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December 5, 2002 to February 2, 2003

Stepping through the Ashes: Photographs by Eugene Richards

Interviews by Janine Altongy
Organized by the Aperture Foundation; sponsored by The Honickman Foundation

The Philadelphia Art Alliance is pleased to host the first exhibition in Philadelphia of eminent photojournalist Eugene Richards's work. Richards is renowned for his publications of black and white images that explore difficult social issues, ranging from emergency room care, to families living in poverty, to drug addiction, to gun violence. On view from December 5 to February 2, 2003, Richards's most recent project, in collaboration with Janine Altongy, is titled Stepping Through the Ashes, a phrase invoked in a eulogy for a fallen firefighter. Richards's photographs of the aftermath of September 11th in New York are paired with excerpts of interviews conducted by Altongy. Richards draws broader historical significance from Ground Zero than its designation as the site of the former World Trade Center. He regards it as an "ever-evolving repository for the missing, a focal point for grieving, for remembering, for reflection, for self-examination." He also draws comparisons with the Warsaw Ghetto, Sarajevo, the firebombing of Dresden, the blitz on London, and Hiroshima--other ruined cities where innocent lives were lost.

Altongy interviewed firefighters, a police officer, an equity trader, a building restoration worker, a funeral director, an office worker who was evacuated from the South Tower, and a father who lost his only child, among others. Richards's photographs and Altongy's excerpted interviews compliment and reinforce one another in both the exhibition and the accompanying eponymous book, published by Aperture and available for purchase through the PAA.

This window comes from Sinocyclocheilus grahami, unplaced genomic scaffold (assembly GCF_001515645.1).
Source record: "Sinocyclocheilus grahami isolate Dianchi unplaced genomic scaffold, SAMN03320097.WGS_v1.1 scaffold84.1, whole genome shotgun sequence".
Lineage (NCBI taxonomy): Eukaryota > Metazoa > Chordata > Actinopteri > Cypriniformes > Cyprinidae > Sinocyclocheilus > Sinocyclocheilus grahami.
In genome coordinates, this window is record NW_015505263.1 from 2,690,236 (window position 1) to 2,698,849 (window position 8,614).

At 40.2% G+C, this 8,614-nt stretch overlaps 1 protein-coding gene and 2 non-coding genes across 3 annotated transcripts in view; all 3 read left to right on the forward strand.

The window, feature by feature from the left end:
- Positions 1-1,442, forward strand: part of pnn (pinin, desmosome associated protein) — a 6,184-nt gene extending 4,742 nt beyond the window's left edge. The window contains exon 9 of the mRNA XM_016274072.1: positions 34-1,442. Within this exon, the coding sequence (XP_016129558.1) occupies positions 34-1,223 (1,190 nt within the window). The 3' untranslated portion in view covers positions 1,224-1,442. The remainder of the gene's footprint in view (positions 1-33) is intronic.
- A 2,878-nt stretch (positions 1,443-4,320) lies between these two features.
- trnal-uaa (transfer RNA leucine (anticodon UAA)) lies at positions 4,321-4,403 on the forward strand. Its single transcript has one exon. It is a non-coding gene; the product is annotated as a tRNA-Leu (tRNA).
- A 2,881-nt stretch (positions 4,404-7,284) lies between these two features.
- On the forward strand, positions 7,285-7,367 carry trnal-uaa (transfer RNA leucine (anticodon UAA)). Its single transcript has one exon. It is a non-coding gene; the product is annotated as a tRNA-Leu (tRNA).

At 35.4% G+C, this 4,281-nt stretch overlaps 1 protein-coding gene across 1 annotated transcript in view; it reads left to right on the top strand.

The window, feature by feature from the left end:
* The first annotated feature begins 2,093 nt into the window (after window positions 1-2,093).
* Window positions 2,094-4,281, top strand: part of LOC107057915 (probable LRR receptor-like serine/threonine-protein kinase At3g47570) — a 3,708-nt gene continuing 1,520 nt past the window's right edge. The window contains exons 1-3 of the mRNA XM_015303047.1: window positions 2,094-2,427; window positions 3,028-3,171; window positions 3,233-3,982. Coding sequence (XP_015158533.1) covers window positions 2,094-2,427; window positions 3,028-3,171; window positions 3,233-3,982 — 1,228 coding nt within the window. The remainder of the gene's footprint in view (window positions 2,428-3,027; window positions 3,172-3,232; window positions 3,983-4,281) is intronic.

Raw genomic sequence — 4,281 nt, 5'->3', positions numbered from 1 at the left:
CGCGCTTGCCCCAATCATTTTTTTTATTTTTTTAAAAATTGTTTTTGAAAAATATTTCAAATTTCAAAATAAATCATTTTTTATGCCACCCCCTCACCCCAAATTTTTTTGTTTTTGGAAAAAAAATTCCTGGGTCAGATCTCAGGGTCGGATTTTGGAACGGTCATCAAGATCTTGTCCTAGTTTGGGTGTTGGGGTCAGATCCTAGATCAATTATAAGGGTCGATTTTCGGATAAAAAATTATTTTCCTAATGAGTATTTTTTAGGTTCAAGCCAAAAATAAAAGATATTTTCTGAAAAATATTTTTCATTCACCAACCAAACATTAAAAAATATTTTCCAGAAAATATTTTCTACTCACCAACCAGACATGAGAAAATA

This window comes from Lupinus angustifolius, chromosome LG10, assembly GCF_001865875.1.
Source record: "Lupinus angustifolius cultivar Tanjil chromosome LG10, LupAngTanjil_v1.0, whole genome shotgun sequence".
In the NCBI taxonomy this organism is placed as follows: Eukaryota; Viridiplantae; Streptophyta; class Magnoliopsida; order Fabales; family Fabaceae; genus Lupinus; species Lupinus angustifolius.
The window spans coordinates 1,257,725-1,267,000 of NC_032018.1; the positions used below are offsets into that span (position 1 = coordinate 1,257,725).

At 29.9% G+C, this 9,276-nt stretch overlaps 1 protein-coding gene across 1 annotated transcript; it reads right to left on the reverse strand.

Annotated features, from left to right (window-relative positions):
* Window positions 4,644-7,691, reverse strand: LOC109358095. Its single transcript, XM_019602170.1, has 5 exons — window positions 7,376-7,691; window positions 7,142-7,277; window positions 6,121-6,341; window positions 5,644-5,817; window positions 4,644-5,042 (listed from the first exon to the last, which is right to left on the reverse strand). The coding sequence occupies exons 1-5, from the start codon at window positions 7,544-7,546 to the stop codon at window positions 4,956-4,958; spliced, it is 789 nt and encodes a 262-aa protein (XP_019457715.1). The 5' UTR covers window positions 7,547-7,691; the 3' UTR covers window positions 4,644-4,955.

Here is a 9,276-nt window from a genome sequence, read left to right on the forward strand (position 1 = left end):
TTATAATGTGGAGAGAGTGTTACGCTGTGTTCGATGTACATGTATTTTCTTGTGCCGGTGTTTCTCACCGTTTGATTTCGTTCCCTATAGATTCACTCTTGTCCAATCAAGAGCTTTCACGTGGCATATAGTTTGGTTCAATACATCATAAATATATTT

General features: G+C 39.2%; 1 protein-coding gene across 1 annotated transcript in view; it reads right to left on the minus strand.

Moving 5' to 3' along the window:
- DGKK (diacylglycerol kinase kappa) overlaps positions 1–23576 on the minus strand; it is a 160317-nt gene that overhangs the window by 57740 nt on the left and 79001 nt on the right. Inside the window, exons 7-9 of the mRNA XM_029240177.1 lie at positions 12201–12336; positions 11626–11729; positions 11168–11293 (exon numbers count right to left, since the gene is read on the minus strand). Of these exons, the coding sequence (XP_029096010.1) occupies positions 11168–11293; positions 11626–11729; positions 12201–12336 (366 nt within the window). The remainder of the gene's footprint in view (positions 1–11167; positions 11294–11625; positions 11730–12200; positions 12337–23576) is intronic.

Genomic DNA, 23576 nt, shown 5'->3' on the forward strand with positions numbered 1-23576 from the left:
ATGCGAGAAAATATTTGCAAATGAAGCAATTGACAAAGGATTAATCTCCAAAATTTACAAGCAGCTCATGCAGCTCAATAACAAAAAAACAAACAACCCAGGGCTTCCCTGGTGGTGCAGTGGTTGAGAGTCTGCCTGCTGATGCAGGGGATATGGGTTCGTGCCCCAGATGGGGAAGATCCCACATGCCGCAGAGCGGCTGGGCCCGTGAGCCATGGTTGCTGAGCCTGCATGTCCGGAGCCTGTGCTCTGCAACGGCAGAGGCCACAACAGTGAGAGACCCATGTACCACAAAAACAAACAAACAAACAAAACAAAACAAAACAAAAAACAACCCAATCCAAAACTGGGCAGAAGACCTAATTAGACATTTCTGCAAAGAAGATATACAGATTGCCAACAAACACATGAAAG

Eugene Richards studied photography at MIT and is the author of eleven books. Richards has also worked as a freelance editorial photographer for publications such as LIFE, The New York Times Magazine, The London Sunday Times and Granta. Richards is the recipient of numerous photography awards, including the W. Eugene Smith Memorial Award and the Robert F. Kennedy Lifetime Achievement Journalism Award for his coverage of the disadvantaged. Richards is also the recipient of fellowships from the Guggenheim Foundation, the National Endowment for the Arts, the Henry J. Kaiser Family Foundation, and OSI Project on Death In America. Richards's first book was Dorchester Days (1978; reprinted in 2001). His subsequent books include: Exploding Into Life (1986) which won the Nikon Book of the Year award; Below the Line: Living Poor in America (1987), for which he was named ICP Photojournalist of the Year; Cocaine True, Cocaine Blue (1994) received the Kraszna-Krausz Award for Photographic Innovation; and Americans We (1994) won the International Center of Photography's Infinity Award. Richards' film, but, the day came (2000), won the Double Take Jury Award for Best Short Film, the Eastman Kodak Cinematography Award and the Best Documentary Award at the Hope Film Festival. A touring retrospective of Richards's work premiered at the Rencontres Inernationales de la Photographies in Arles, France in July 1997.

Janine Altongy is a certified social worker, writer, video editor, and documentary film producer. Her collaborative projects with Eugene Richards include two books (Below the Line: Living Poor in America and Homeless in America), a fundraising book and film about Incarnation Children's Center, a New York City residence for children with HIV and AIDS, and Richards's award-winning short documentary film But, the day came, which she co-produced. Altongy is co-director of Many Voices, a not-for-profit media group in Brooklyn that produces socially-concerned books and films.

Tags: photography